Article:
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Roger Waters - Amused To Death CD (album) cover

AMUSED TO DEATH

Roger Waters

 

Crossover Prog

3.92 | 472 ratings

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SteveG
4 stars Will the real genius behind Pink Floyd please stand up?

That, in a nutshell, was one of the main points that the warring factions between the two Pink Floyd camps were fighting over in the late eighties and early nineties. This madness also carried over to the fans of the Gilmour led Floyd and the fans of the self exiled Roger Waters.

This hero worship mixed with brand loyalty really deprived Waters and Floyd fans of more objective views of their output, which I, being not being a particular fan of either, hope to place in a more objective context. (No artistic view can be totally devoid of subjectivism, but this is probably as close as one can get.)

Let's recap. The Gilmour led Floyd by the time of this album's release produced two soulless and forgettable albums in A Momentary Lapse of Reason and The Division Bell . Water's, up this juncture, produced the stiffly awkward Pros And Cons of Hitchhiking and the chaotic Radio KAOS.

The score so far: zero/zero.

Then, low and behold, Waters produced this memorable offering from 1992 called Amused To Death. Teamed up ace guitarist Jeff Beck and keyboard player/arranger/producer Patrick Leonard, Waters returns with an album that sports some of the best work offered by any current or post Floyd member since the Wall in 1979.

Unfortunately, the loose concept of Amused to Death is again Water's main political concern: a world run amok with war and violence. A theme heard many times before by Mr. Waters, but at least it's a coherent theme this time around.

The first five songs on this album, The Ballad Of Bill Hubbard, What God Wants part 1, Perfect Sense parts 1 and 2, and The Bravery Of Being Out of Range are absolutely killer. Great melodic hooks, wonderful lead and backing vocals from Katie Kissoon and Doreen Chanter, and some absolutely fantastic lead guitar work from Beck. These songs simply rock.

By the time we get to songs 6 and 7, Late Home Tonight parts 1 and 2, respectively, Water's switches over to a softer ballad approach with Michael Kamen supplying a moving string arrangement that forgoes the his typical Floyd scores that evoke confusion and nightmare and support Water's heart felt vocals with an equally heartfelt orchestral score that is effective, but never overpowering.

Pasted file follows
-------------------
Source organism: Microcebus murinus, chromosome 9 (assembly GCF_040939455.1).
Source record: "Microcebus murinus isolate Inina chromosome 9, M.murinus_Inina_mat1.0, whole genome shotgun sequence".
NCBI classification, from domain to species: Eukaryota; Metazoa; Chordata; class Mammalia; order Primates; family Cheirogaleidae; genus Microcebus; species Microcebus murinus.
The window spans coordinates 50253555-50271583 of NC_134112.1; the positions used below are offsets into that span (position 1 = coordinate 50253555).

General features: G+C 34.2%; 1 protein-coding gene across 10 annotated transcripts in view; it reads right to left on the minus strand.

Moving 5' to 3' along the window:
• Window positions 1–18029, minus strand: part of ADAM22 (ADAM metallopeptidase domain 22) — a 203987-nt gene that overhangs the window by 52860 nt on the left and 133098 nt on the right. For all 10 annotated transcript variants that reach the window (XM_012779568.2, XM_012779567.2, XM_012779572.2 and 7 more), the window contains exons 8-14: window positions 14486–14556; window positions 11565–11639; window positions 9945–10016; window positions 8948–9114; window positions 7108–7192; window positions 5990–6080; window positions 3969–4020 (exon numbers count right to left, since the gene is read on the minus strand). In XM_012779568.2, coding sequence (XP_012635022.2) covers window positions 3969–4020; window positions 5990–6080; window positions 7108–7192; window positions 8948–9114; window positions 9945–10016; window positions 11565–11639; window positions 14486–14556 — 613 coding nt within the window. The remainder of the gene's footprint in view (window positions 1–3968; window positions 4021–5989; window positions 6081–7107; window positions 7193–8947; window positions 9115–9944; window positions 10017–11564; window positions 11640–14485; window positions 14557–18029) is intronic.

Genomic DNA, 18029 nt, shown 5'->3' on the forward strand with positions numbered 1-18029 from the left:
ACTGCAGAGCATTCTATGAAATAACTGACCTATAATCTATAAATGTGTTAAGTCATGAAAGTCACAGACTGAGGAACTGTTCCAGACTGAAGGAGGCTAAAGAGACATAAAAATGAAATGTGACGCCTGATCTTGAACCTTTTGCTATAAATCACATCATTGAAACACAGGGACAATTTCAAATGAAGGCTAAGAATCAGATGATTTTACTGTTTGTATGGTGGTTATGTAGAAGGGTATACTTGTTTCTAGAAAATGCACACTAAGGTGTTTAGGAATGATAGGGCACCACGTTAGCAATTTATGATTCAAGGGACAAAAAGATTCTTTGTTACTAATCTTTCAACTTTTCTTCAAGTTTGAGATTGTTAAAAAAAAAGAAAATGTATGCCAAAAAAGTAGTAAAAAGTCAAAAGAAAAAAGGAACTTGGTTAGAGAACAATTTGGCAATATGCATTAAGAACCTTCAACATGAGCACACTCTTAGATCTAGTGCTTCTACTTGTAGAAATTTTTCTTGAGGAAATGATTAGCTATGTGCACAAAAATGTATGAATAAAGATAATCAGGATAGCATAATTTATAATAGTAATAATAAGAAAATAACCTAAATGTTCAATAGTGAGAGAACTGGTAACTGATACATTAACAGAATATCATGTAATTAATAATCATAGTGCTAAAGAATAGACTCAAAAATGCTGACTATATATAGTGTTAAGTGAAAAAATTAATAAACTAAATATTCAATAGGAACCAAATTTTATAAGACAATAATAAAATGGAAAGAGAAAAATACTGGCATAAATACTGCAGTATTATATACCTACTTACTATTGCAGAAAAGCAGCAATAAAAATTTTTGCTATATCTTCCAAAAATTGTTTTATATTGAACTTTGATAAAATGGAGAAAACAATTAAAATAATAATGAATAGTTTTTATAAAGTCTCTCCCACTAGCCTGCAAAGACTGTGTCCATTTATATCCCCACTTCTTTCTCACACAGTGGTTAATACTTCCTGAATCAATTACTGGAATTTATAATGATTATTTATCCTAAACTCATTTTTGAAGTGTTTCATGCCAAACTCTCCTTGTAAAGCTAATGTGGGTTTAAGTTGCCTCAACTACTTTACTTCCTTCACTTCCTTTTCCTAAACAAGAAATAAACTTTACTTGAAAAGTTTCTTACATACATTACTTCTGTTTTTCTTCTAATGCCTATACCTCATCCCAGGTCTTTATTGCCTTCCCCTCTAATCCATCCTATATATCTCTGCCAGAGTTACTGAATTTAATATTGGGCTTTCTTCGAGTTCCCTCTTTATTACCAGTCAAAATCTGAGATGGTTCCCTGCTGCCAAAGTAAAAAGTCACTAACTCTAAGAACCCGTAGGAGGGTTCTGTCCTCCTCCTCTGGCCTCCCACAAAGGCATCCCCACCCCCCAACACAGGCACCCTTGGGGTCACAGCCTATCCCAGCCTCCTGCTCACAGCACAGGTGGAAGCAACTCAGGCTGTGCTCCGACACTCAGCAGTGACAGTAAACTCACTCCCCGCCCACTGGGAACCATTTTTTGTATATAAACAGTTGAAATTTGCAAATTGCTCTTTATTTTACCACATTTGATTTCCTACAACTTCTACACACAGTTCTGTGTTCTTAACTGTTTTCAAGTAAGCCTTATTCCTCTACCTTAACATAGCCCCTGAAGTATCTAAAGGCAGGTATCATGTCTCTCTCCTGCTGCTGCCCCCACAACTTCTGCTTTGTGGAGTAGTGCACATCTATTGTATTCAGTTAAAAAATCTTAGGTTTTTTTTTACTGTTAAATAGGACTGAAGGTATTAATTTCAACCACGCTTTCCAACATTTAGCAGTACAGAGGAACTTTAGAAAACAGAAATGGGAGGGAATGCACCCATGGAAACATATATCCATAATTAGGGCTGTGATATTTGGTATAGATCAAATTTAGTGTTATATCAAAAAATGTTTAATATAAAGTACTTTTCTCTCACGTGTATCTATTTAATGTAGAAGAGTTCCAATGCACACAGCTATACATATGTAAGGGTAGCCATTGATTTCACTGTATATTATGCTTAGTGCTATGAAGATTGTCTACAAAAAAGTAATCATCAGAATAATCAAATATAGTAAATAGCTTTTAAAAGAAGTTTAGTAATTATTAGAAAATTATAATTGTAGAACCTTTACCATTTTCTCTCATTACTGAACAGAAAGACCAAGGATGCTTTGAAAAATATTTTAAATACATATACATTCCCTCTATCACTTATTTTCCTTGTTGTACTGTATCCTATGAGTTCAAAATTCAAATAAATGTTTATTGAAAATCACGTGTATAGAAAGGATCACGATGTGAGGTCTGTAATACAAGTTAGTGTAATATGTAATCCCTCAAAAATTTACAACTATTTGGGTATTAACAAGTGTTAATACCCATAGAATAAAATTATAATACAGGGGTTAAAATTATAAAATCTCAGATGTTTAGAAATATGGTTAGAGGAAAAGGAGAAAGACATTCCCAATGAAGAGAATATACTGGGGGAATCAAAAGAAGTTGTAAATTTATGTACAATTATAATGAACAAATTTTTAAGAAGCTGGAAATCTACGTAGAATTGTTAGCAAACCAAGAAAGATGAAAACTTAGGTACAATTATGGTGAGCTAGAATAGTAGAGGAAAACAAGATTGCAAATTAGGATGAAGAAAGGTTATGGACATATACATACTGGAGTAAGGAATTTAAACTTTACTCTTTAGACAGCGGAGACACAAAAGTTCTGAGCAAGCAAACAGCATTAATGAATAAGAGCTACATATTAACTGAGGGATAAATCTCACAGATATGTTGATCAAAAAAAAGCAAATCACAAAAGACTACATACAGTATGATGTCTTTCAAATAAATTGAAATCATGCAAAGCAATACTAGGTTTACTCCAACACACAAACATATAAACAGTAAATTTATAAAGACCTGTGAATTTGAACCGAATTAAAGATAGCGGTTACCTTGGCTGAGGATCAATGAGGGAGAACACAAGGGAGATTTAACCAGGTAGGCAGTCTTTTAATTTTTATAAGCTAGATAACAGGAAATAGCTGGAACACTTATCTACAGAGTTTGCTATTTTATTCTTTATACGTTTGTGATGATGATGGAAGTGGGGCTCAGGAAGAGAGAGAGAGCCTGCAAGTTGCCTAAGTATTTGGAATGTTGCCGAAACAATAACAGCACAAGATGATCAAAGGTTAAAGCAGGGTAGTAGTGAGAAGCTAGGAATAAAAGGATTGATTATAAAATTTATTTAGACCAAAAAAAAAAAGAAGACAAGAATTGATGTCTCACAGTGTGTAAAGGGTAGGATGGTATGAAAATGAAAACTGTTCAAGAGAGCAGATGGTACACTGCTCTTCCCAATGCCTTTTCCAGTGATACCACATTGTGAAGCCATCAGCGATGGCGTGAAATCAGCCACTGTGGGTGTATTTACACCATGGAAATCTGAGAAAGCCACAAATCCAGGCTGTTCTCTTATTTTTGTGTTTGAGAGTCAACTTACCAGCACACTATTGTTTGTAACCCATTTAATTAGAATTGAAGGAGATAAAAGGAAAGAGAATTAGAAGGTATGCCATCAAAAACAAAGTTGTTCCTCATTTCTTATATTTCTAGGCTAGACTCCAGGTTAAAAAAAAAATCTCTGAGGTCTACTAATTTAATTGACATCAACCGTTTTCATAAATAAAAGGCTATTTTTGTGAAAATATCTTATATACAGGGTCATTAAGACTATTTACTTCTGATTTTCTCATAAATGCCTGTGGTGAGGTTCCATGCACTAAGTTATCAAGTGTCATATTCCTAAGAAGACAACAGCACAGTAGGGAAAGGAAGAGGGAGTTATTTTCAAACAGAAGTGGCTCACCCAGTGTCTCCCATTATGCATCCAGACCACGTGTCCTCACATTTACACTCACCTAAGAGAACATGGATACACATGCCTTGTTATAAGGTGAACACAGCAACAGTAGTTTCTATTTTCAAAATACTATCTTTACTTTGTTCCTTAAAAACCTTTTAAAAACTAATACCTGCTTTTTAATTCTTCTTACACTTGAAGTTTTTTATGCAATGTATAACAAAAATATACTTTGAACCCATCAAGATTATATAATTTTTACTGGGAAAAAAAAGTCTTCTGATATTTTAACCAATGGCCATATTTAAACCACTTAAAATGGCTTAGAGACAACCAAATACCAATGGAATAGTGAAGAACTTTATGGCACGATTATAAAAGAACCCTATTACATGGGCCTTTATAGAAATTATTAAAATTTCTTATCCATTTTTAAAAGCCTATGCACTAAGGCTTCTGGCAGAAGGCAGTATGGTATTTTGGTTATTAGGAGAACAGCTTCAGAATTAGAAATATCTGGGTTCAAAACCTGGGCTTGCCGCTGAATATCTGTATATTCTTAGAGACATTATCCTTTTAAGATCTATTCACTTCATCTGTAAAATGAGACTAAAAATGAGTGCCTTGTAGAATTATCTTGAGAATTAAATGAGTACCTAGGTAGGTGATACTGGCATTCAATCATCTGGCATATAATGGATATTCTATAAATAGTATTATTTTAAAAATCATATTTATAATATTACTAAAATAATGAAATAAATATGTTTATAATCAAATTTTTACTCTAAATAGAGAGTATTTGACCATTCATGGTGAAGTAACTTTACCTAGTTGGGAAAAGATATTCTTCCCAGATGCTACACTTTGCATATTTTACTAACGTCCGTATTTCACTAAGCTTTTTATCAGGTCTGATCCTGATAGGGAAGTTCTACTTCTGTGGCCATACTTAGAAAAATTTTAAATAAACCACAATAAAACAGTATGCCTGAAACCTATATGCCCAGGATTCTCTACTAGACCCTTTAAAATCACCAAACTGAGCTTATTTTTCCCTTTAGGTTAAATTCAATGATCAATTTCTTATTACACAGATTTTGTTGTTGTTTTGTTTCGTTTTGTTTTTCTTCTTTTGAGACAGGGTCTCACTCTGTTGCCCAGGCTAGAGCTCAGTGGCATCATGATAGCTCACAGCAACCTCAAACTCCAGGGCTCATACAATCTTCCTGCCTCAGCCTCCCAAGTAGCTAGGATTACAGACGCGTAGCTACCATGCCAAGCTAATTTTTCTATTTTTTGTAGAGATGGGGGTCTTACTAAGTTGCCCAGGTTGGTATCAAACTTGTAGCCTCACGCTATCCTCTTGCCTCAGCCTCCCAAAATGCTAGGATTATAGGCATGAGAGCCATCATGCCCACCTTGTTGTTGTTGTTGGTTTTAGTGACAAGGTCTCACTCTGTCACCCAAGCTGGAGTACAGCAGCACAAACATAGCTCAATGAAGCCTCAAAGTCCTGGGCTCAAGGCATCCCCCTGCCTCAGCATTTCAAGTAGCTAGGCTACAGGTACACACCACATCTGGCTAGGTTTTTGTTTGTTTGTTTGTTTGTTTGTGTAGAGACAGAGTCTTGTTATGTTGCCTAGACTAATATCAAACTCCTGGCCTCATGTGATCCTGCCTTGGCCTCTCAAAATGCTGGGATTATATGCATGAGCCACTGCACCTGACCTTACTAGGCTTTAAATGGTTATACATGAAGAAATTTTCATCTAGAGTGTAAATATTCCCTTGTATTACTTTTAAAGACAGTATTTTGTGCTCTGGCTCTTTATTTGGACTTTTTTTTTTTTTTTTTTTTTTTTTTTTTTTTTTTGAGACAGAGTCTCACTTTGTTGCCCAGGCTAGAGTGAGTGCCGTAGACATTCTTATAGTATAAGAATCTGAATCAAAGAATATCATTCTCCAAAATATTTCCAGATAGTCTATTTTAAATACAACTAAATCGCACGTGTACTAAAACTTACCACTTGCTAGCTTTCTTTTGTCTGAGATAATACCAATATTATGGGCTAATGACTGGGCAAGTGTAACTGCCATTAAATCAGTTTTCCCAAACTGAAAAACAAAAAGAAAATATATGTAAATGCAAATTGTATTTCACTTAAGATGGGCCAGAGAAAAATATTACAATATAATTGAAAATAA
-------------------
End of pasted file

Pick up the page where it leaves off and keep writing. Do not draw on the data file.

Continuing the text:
Where Waters, and Amused to Death start going south is with the following songs that bracket a welcome reprise of What God Wants parts 2 and 3, that sport overlong verbiage and crawl at a musical snail's pace: Too Much Rope, Watching TV (completely overlong and dragging), Three Wishes and It's A Miracle would probably have been better tolerated if Water's ended the album with a song that was either climatic, dramatic or cathartic. Unfortunately, the album's title track is none of those things. There is nothing on the scale of Eclipse, The Trail, or Rick Wright's ethereal closing to Shine On part 2 here. Just another 'anti war/silly human race' song as a recap.

It's always hard not to think that the old Floyd that once contained Waters would have made this album a 5 star classic. However, the hard fact is that Roger Waters, for all his creative talent as evidenced here, is not and was not Pink Floyd, as also evidenced here, and the best rating this album can garner from me is 3 stars. It's the best Roger could do solo, that being well off his former band's high watermarks. However, it's still light years ahead of his former Pink Floyd associate's eighties and nineties output, and that's really saying something.

SteveG | 4/5 |

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